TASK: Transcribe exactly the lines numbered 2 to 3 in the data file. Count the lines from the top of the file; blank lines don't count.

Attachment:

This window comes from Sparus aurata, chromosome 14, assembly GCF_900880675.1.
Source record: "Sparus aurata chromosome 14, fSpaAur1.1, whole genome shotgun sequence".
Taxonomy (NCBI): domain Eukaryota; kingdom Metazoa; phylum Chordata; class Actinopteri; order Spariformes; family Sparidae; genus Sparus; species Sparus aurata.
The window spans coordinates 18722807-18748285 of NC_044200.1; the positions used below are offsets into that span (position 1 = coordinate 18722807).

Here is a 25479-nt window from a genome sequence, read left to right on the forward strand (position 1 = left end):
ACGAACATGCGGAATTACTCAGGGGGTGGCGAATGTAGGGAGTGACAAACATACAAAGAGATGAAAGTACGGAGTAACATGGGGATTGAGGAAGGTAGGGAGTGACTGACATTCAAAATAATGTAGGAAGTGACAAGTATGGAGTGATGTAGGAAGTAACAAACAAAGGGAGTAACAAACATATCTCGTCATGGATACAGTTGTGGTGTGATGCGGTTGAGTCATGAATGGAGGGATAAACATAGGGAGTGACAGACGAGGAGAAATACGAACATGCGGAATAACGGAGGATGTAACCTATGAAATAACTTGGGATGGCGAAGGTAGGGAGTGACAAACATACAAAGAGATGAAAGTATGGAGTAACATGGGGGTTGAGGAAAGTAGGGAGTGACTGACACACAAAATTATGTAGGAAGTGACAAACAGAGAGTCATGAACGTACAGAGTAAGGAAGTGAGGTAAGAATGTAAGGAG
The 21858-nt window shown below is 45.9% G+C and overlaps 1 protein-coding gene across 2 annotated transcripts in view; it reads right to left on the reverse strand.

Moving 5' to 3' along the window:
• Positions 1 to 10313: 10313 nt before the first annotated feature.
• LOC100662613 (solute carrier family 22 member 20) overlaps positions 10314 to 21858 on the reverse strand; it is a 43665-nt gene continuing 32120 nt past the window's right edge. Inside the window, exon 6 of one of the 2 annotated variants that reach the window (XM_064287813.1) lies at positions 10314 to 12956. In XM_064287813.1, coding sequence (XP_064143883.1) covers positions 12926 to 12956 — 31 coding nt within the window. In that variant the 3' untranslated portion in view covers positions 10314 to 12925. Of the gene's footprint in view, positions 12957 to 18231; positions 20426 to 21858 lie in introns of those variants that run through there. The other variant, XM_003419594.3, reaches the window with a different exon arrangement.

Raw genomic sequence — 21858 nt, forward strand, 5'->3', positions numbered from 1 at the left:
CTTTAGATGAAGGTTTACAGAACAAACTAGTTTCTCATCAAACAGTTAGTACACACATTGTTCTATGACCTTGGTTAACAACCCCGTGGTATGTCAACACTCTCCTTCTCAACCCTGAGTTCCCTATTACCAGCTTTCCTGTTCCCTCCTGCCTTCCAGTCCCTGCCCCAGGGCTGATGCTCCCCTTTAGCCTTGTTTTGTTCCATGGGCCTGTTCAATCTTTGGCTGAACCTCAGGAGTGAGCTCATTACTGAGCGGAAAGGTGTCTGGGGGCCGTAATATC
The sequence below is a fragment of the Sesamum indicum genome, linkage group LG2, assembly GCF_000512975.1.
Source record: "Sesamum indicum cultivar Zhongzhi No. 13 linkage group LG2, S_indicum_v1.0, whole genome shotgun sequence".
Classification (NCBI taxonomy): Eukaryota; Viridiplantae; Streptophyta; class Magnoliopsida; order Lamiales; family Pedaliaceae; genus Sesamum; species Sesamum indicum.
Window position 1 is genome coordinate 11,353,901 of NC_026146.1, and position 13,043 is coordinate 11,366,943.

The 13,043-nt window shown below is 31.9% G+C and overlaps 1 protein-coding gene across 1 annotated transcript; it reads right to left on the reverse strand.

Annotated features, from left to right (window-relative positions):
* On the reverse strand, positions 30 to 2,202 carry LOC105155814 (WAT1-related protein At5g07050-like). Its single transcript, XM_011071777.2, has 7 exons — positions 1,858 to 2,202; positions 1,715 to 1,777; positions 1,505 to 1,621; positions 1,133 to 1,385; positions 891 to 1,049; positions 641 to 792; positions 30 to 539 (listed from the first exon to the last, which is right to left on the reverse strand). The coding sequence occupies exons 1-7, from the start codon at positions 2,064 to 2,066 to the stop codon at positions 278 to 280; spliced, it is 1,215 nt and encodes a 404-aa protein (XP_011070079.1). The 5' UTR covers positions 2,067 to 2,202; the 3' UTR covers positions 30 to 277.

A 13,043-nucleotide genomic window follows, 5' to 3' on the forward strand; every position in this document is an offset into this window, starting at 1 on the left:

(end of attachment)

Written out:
Source record: "Sparus aurata chromosome 14, fSpaAur1.1, whole genome shotgun sequence".
Taxonomy (NCBI): domain Eukaryota; kingdom Metazoa; phylum Chordata; class Actinopteri; order Spariformes; family Sparidae; genus Sparus; species Sparus aurata.